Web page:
35. THE REPATRIATION PROGRAMME • Moses Kotane and JB Marks • The Repatriation Process of both Moses Kotane and JB Marks was undertaken in 4 phases, namely: Exhumation, Reception Ceremony, Memorial Service and reburials. The process was coordinated by the Presidency in collaboration with the Department of Arts and Culture. • Exhumation: The remains of Moses Kotane and JB Marks were exhumed on 13 February 2015. The exhumation delegation included the families of Kotane and JB Marks, the Kotane family Traditional Doctor to undertake required rituals, the Technical Team consisting of the Department of Arts and Culture, the South African Heritage Resources Authority, and the representatives of the North West Provincial and Local Government. • Repatriation: The Minister of Arts and Culture, Mr Nathi Mthethwa, led the Repatriation Delegation to Moscow 24 February – 1 March 2015 . • Reception Ceremony: The Reception Ceremony took place at the Waterkloof Base on 1 March 2015 • A Memorial Service was held at the City Hall in Johannesburg on 6 March 2015 • Reburial of Moses Kotane took place on 14 March 2015 in Pella. • Reburial of JB Marks took place on 22 March 2015 in Ventersdorp. 35

  36. THE REPATRIATION PROGRAMME • Challenges • The Department has no national policy on repatriation. The repatriations have been undertaken on an ad hoc basis. Hence the Department has initiated the process of developing a national policy that will provide standardized guidelines on the repatriation of human remains. • The budget involved in repatriations is significant and as such there are serious budget constraints. 36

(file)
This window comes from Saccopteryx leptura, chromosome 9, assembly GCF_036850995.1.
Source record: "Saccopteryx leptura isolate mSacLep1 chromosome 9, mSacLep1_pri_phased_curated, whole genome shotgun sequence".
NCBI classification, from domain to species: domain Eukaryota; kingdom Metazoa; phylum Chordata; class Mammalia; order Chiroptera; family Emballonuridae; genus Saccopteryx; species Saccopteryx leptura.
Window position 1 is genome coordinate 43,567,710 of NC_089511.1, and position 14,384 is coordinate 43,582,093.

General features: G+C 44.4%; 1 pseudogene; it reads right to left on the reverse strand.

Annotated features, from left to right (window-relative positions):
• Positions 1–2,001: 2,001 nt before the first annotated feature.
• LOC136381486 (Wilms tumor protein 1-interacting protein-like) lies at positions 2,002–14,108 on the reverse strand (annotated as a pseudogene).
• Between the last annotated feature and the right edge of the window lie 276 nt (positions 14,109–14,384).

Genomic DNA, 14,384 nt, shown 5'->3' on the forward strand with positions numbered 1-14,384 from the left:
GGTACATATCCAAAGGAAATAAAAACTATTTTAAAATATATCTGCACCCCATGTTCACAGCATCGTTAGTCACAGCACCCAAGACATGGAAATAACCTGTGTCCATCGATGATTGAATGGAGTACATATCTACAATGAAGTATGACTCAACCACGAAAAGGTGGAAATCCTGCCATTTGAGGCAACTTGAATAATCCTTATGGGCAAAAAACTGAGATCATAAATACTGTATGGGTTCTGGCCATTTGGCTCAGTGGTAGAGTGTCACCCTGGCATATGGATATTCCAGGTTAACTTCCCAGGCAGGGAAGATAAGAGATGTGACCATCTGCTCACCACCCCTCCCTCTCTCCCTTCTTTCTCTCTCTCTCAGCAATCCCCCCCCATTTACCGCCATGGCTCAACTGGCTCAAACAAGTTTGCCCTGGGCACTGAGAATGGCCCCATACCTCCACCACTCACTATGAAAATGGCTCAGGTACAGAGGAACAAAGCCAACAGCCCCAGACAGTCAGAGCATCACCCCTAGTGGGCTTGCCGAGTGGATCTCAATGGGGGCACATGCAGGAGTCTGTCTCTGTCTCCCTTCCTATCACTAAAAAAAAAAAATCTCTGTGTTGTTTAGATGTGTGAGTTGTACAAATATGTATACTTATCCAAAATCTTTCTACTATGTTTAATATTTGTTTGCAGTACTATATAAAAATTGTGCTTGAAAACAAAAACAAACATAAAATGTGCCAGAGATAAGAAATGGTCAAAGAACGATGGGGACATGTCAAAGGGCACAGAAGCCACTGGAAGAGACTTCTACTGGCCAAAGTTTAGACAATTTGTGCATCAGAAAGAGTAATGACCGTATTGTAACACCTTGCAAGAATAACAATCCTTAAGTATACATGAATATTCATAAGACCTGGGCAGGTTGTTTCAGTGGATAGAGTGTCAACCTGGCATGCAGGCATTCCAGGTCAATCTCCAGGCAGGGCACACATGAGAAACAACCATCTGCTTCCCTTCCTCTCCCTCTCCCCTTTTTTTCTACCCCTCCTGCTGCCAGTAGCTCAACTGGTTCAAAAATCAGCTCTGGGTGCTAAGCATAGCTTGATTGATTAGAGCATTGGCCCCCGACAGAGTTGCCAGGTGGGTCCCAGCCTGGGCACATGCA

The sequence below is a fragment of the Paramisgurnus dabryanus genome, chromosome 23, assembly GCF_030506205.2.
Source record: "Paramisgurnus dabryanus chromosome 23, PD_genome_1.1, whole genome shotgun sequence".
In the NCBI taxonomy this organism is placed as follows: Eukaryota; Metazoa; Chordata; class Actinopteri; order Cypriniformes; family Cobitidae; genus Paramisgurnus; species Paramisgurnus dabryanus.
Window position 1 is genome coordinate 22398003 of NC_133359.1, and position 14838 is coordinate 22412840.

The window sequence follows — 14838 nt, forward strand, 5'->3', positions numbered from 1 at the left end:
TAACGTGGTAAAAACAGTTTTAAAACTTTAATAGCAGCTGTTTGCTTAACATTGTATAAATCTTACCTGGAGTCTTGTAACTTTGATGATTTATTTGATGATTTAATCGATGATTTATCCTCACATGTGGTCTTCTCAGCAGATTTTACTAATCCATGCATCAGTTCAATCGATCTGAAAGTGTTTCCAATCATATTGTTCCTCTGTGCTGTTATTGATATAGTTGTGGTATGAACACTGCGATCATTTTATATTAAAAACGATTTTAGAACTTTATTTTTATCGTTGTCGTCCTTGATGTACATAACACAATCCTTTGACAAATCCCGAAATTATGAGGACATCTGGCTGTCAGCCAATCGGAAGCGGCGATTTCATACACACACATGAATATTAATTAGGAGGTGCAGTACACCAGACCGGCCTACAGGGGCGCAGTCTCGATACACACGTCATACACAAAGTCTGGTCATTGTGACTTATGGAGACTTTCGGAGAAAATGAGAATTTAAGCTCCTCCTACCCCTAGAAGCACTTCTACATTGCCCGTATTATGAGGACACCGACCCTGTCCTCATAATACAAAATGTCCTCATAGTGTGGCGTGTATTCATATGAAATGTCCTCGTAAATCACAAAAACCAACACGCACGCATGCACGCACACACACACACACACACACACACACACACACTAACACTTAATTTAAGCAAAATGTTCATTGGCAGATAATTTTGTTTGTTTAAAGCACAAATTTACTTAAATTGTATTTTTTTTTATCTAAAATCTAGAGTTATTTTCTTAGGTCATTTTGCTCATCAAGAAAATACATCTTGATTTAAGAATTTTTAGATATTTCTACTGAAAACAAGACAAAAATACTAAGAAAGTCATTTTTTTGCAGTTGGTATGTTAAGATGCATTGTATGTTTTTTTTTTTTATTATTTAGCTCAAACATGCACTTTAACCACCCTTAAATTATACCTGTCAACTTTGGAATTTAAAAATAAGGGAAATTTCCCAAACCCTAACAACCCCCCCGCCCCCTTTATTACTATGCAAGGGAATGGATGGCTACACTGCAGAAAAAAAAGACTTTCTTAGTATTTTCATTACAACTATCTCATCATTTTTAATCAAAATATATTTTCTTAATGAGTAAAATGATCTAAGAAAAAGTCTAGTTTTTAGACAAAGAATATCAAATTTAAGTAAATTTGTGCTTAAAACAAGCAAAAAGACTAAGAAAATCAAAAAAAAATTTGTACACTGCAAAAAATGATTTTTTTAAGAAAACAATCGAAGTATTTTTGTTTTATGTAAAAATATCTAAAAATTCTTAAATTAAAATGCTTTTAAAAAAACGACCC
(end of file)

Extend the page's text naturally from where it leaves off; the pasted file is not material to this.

37. GEOGRAPHICAL NAMES PROGRAMME The South African Geographical Names Council is established through the South African Geographical Names Council Act (Act No 118 of 1998) In the 2014/15 financial year no new names were gazetted due to the late appointment of the SAGNC. Challenges Resistance to change which escalate to court cases challenging Minister’s decision. On 8 May 2014 the Pretoria High Court rule in favour of the Minister on Nelspruit to Mbombela name change and there is another outstanding matter on Louis Trichardt to Makhado name change. The Pretoria name change has been in the main stream in the media for the past ten years and was referred back to City of Tshwane Metro for public participation.   A lack of definition or clarity on public participation and consultation in relation to standardisation of geographical names. 37